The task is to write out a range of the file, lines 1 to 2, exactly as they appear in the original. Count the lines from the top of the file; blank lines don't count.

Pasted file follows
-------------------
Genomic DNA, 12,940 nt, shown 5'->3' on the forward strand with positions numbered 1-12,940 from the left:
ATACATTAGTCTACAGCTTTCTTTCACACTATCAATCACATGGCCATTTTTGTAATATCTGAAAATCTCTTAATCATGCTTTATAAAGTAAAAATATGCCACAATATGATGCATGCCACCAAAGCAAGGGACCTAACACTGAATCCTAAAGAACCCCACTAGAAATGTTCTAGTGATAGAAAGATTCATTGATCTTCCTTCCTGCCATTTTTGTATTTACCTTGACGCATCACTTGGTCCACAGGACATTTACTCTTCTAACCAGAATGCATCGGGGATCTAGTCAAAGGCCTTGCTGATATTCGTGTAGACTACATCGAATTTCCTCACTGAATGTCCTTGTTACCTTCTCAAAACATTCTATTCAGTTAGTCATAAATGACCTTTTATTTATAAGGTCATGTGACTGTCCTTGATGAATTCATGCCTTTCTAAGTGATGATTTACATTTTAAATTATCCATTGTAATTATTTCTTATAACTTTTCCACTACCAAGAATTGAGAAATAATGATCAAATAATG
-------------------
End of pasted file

Genomic DNA, 12,940 nt, shown 5'->3' on the forward strand with positions numbered 1-12,940 from the left:
ATACATTAGTCTACAGCTTTCTTTCACACTATCAATCACATGGCCATTTTTGTAATATCTGAAAATCTCTTAATCATGCTTTATAAAGTAAAAATATGCCACAATATGATGCATGCCACCAAAGCAAGGGACCTAACACTGAATCCTAAAGAACCCCACTAGAAATGTTCTAGTGATAGAAAGATTCATTGATCTTCCTTCCTGCCATTTTTGTATTTACCTTGACGCATCACTTGGTCCACAGGACATTTACTCTTCTAACCAGAATGCATCGGGGATCTAGTCAAAGGCCTTGCTGATATTCGTGTAGACTACATCGAATTTCCTCACTGAATGTCCTTGTTACCTTCTCAAAACATTCTATTCAGTTAGTCATAAATGACCTTTTATTTATAAGGTCATGTGACTGTCCTTGATGAATTCATGCCTTTCTAAGTGATGATTTACATTTTAAATTATCCATTGTAATTATTTCTTATAACTTTTCCACTACCAAGAATTGAGAAATAATGATCAAATAATG